You know, that last Frame review really bummed me out. I mean, “research as inquiry” is a great concept, but it’s hardly unique to information literacy, and now I’m sort of questioning the whole pretense behind the Framework. But, I’m not going to give up. Time for the penultimate frame: Scholarship as Conversation. To sum up where we’ve been:
On to the conversation!
The Draft Framework: Scholarship is a Conversation
Here’s what I originally had to work with:
Scholarship is a conversation refers to the idea of sustained discourse within a community of scholars or thinkers, with new insights and discoveries occurring over time as a result of competing perspectives and interpretations.
While many questions can be answered by appeal to a single, authoritative source–the capital of a country or the atomic number of an element, for example–scholarly research resists simple answers. Rather, scholarship is discursive practice in which ideas are formulated, debated, and weighed against one another over extended periods of time. Instead of seeking discrete answers to complex problems, scholars understand that a given issue may be characterized by several competing perspectives. Far from a unified body of uncontested knowledge, the scholarly record is better understood in terms of a conversation in which information users and creators come together to negotiate meaning, with the expert adding his or her voice to the conversation. The expert understands that there may not be a single uncontested answer to a query and, hence, is inclined to seek out the many perspectives in a scholarly conversation, not merely the one with which the expert already agrees.
Let me tell you: I had some serious problems with this one. I mean, I totally get how scholarship is a discursive activity and I’m not denying that it is. It’s been that way forever. Plato wrote in dialogues for [insert preferred deity here]’s sake. No, the problems I had were related to scholarship being explicitly referred to as a “conversation.” If that’s supposed to be taken literally, then we’re in a situation where the definition of conversation has to be stretched so broadly that literally any discursive act is a conversation and the very idea of conversation becomes meaningless as a signifier. If it’s to be taken metaphorically, then we need to step back, read some Lakoff, and come back after we’ve had time to wrap our heads around conceptual metaphors. Is this an actual, generative metaphor that conditions how we understand scholarship or is it just a helpful comparison to use when talking to novices. Or is it something else? It’s like saying “the brain is a computer” is a central organizing concept in neuroscience or “history is a weapon” is a core concept for historians or “sociology is a martial art” is a fundamental part of sociology. My point was simply that metaphors–especially academic ones–tend to mask specific theoretical positions that are usually contested. Metaphors are a way to conceptualize a space, but they do not define it. We can use “scholarship is a conversation” as a metaphor in our pedagogical approach with students because it’s great for novices, but true expertise comes in knowing all the reasons that scholarship is not a conversation. True expertise means being able to tell when scholarship is a conversation and when it is a debate, a discovery, an explanation, an argument, a summary, or any of the other forms scholarship might take.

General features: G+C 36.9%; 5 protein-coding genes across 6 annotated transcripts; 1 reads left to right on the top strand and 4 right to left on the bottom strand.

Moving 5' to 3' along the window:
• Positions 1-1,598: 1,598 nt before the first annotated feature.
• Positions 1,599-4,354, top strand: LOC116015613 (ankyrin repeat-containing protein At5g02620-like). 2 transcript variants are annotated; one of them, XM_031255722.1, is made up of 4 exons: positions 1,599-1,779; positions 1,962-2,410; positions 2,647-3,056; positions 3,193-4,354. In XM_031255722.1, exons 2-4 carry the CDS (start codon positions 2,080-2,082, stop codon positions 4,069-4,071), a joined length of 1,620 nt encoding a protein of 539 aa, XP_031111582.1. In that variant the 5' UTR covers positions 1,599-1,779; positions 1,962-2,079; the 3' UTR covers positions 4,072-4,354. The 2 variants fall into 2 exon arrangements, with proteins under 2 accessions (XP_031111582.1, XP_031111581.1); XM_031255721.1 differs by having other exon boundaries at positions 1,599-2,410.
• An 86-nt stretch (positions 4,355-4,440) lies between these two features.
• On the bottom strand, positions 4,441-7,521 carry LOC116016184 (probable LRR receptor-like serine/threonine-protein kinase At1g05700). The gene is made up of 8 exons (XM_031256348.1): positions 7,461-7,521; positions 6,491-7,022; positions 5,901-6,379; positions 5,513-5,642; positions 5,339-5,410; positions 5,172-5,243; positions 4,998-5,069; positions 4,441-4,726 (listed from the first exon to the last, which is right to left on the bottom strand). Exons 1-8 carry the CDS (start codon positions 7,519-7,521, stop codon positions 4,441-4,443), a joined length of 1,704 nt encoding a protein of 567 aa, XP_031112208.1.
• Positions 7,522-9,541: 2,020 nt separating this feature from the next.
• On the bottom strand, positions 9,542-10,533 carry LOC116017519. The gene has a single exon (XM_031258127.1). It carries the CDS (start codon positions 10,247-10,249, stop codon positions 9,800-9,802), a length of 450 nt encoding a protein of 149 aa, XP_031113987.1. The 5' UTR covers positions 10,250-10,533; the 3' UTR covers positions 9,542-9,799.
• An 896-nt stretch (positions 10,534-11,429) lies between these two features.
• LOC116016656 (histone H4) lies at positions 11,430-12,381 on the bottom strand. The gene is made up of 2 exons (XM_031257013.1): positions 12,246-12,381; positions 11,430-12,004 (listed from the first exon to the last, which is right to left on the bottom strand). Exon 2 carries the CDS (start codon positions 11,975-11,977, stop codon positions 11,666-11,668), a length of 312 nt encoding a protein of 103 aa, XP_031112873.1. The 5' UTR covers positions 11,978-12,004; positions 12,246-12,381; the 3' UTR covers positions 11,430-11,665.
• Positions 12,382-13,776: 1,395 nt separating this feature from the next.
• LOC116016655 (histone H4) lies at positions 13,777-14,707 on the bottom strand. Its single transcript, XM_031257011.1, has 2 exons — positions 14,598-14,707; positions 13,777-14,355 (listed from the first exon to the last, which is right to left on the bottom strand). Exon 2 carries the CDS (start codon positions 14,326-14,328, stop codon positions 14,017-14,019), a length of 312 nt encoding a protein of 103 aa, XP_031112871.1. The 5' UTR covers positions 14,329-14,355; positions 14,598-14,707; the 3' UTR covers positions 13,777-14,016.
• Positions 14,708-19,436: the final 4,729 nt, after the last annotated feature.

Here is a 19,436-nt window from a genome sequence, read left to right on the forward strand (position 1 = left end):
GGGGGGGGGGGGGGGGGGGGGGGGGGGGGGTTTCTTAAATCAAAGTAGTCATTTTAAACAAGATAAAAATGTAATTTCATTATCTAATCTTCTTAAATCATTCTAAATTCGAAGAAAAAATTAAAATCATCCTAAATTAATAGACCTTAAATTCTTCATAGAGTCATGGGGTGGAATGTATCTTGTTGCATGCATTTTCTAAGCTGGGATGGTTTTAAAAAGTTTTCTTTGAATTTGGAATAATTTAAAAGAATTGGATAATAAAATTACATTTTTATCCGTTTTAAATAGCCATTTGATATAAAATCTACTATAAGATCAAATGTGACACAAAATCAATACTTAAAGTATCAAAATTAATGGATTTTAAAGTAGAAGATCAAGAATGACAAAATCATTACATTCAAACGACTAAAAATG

Let’s see if the official frame has moved past the metaphor…
The Official Framework: Scholarship as Conversation
Scholarship as Conversation
Communities of scholars, researchers, or professionals engage in sustained discourse with new insights and discoveries occurring over time as a result of varied perspectives and interpretations.
Research in scholarly and professional fields is a discursive practice in which ideas are formulated, debated, and weighed against one another over extended periods of time. Instead of seeking discrete answers to complex problems, experts understand that a given issue may be characterized by several competing perspectives as part of an ongoing conversation in which information users and creators come together and negotiate meaning. Experts understand that, while some topics have established answers through this process, a query may not have a single uncontested answer. Experts are therefore inclined to seek out many perspectives, not merely the ones with which they are familiar. These perspectives might be in their own discipline or profession or may be in other fields. While novice learners and experts at all levels can take part in the conversation, established power and authority structures may influence their ability to participate and can privilege certain voices and information. Developing familiarity with the sources of evidence, methods, and modes of discourse in the field assists novice learners to enter the conversation. New forms of scholarly and research conversations provide more avenues in which a wide variety of individuals may have a voice in the conversation. Providing attribution to relevant previous research is also an obligation of participation in the conversation. It enables the conversation to move forward and strengthens one’s voice in the conversation.
Damn it. They’ve doubled down on the metaphor.